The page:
The Seattle Mariners spent much of their offseason offloading veteran players for younger ones, and publicly proclaiming that they’re unlikely to be a winning team for at least a season.
Question is – what is a step-back season supposed to mean for the Mariners’ few players still around who don’t qualify as young prospects?
Kyle Seager is now 31 years old. In April, Dee Gordon will turn 31 and Felix Hernandez will be 33. Jay Bruce is 31 and Edwin Encarnacion is 36.
Those players have 15 All-Star appearances between them, but each are coming off varying degrees of regression. The Mariners have made it no secret that they’ll continue to look at trading one or all of them whenever the opportunity is right.
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Imagine those conversations.
“The conversations have not been difficult,” Mariners manager Scott Servais said. “You just be honest. This is where we’re at. This is where we’re headed. We need you on board. There’s no reason for them not to be on board because they want to produce.”
There’s so far been no sign that hasn’t happened.
Gordon immediately reached out to just about every one of the Seattle Mariners’ crop of young players. Mallex Smith, J.P. Crawford and Justus Sheffield each said they got a call from him within a day of learning they had been traded to Seattle.
General manager Jerry Dipoto said of Bruce, a three-time All-Star, that playing time will likely come as a fourth outfielder and splitting time at first base and designated hitter.
“This guy has leadership qualities,” Dipoto said. “The day we acquired Jay he was very excited for it. Could not wait to get to Seattle to find a house.
“He’s been on really good teams, he’s been a really good player in the league and we feel like he stands as someone who can teach a young group around him. I believe he’s embracing it.”
As for Seager, he was rumored in trade conversations this offseason, but Dipoto told MLB Network in December that selling Seager now would be to selling low.
Seager struggled in 2018 with career-low offensive production almost across the board. He batted .221/.273/.400 with 22 home runs. Except he did have the second-highest defensive WAR, according to Fangraphs, among third basemen in MLB just behind Oakland’s defensive ace, Matt Chapman.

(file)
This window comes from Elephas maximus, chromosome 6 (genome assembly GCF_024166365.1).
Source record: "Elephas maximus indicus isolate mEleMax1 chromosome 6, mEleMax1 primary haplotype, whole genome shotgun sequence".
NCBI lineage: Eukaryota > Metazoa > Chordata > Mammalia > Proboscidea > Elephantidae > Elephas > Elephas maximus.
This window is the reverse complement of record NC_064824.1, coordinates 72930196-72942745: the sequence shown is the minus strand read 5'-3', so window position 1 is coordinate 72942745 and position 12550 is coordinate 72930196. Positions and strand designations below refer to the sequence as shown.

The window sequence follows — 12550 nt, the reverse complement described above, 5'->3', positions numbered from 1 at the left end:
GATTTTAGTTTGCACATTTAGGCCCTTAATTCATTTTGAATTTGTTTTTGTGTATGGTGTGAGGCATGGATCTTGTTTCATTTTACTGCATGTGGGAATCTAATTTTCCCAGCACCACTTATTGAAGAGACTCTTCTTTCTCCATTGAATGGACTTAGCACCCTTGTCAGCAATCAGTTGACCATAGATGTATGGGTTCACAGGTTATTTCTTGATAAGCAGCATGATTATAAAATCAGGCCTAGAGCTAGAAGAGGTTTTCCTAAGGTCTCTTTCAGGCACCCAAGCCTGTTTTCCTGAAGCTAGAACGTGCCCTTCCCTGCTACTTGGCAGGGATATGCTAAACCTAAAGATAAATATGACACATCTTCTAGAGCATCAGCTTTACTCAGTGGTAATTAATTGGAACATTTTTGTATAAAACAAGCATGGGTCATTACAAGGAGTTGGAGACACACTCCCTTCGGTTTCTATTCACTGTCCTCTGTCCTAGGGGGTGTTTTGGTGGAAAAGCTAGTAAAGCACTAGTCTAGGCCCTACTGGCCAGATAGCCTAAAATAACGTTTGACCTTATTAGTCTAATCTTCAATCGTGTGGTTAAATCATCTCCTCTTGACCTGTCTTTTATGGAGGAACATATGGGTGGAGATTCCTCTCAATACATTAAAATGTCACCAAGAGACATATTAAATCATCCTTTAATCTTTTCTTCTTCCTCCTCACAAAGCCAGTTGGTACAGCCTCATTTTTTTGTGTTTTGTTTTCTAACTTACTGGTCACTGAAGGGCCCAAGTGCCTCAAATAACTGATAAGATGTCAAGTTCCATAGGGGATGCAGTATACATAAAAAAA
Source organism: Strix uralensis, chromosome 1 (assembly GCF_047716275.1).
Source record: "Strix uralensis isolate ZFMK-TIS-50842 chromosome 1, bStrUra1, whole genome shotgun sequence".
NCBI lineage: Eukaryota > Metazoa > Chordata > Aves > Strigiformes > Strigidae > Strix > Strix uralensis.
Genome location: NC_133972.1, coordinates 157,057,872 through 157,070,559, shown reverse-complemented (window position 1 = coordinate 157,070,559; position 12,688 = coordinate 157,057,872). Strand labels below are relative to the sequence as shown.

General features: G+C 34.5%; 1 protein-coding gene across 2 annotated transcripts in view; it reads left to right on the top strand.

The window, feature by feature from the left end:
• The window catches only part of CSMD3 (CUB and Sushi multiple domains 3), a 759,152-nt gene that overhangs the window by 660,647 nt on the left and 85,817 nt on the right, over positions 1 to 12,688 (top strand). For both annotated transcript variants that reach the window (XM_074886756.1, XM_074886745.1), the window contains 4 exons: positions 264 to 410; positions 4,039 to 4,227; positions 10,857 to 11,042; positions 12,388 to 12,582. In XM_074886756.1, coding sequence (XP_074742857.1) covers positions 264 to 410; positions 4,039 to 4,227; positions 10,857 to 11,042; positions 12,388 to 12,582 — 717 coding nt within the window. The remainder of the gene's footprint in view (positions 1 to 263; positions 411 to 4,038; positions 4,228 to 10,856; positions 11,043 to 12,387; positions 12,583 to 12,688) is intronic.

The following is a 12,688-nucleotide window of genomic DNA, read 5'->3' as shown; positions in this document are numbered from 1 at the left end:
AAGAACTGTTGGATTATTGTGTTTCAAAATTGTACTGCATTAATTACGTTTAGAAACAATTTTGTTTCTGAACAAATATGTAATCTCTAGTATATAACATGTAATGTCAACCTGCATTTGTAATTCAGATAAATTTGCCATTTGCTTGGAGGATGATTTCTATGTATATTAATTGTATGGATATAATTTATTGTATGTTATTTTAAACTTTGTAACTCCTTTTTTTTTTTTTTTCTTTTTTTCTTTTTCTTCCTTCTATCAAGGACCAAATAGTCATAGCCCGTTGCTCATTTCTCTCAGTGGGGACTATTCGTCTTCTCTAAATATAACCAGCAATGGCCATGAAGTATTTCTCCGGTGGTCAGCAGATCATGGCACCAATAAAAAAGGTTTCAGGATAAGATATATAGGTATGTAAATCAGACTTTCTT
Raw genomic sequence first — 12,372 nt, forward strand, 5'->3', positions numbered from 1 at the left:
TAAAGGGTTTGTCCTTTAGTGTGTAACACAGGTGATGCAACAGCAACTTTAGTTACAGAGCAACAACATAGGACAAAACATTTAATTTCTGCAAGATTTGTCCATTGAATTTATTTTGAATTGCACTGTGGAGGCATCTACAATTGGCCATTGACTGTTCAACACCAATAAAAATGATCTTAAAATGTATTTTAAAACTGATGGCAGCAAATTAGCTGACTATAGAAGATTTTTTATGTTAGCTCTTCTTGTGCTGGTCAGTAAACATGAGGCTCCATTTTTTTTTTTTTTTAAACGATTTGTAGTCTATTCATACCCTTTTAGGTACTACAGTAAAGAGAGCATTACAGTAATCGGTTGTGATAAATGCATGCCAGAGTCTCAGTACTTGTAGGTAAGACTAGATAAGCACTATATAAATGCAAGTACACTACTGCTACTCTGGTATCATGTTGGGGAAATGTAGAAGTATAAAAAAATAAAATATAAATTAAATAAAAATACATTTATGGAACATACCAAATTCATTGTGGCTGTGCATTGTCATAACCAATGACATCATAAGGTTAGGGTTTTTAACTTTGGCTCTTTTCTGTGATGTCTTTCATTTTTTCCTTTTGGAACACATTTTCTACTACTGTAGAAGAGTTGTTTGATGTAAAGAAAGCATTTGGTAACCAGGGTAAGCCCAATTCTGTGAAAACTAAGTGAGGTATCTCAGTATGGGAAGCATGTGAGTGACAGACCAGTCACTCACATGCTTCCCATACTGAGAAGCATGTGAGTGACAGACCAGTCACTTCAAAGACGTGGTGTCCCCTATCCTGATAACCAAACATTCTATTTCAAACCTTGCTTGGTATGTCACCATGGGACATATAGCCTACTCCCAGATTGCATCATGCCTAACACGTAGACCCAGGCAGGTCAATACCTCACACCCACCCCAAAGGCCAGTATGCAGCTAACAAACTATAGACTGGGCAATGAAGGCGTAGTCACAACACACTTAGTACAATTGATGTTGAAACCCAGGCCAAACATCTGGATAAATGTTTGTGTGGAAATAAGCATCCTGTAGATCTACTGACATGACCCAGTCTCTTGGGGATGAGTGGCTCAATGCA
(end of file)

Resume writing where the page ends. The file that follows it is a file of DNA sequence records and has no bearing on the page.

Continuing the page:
He also played most of the season with a fractured toe suffered in a June game against the Orioles. Seager said it left him compensating by trying to draw power from his upper body, and that affected getting the ball on the barrel. His barrel percentage, which is how often players are tracked getting the barrel of their bat on the ball, was the lowest of his career.
Seager is owed $57.5 million through 2021 with a club option for 2022. So he can still easily be part of the Mariners’ rebuild as a veteran presence.
And any trade is additionally hampered because his club option becomes a player option if he’s traded – meaning a team that acquires Seager would essentially owe him $72.5 million through 2022.
“There’s a lot of good things to what he does,” Dipoto said in December. “We’re going to see where that takes us. We are not going to sell Kyle at the bottom of his market.
“We’d rather see where he takes this rebound and hopefully he can be a stabilizer for us as we go forward. He’s still 31 years old and he can be part of that group in 2020 and 2021.”
So look across the Mariners’ projected 2019 infield and it’s their oldest position group on the roster, especially if you include Bruce’s potential to play first base. It’s also the position group that’s least endearing to the Mariners’ control-the-zone preaching.
The Mariners have three returning starters in their lineup who had an on-base percentage below .300 last season. All are in their infield – Gordon (.288), Seager (.273) and first baseman Ryon Healy (.277).
Bruce batted a career-low .223 with the Mets in 2018, but he still had a .310 OBP. Encarnacion had a .336 OBP with 32 home runs and 107 RBI.
And 24-year-old shortstop J.P. Crawford has batted just .214 over 72 big-league games with the Phillies, but he still has a .333 OBP.
So you can see the theme of the Mariners’ acquisitions this offseason.
“That wasn’t by accident,” Dipoto said. “We do want to control the strike zone. We do want to get on base. It’s always been our theme. In years past, specifically 2018, we didn’t do it well. It wasn’t because we didn’t intend to do it well, it’s because we couldn’t access players who naturally had that skill. This year it’s a little more built out in that regard.”
He also said they’ve specifically spoken and worked with Gordon this offseason about getting on base more often.
“Dee doesn’t walk,” Servais said. “But it was a record low last year. It’s something we’ve talked about and he’s aware of it. You will see him take some more pitches, and he’s got to get on base. You can’t use that speed if you’re not on base.”
The other question is how the Mariners split playing time at first base and designated hitter, especially between Encarnacion, Bruce, Healy and Daniel Vogelbach, who is out of minor league options.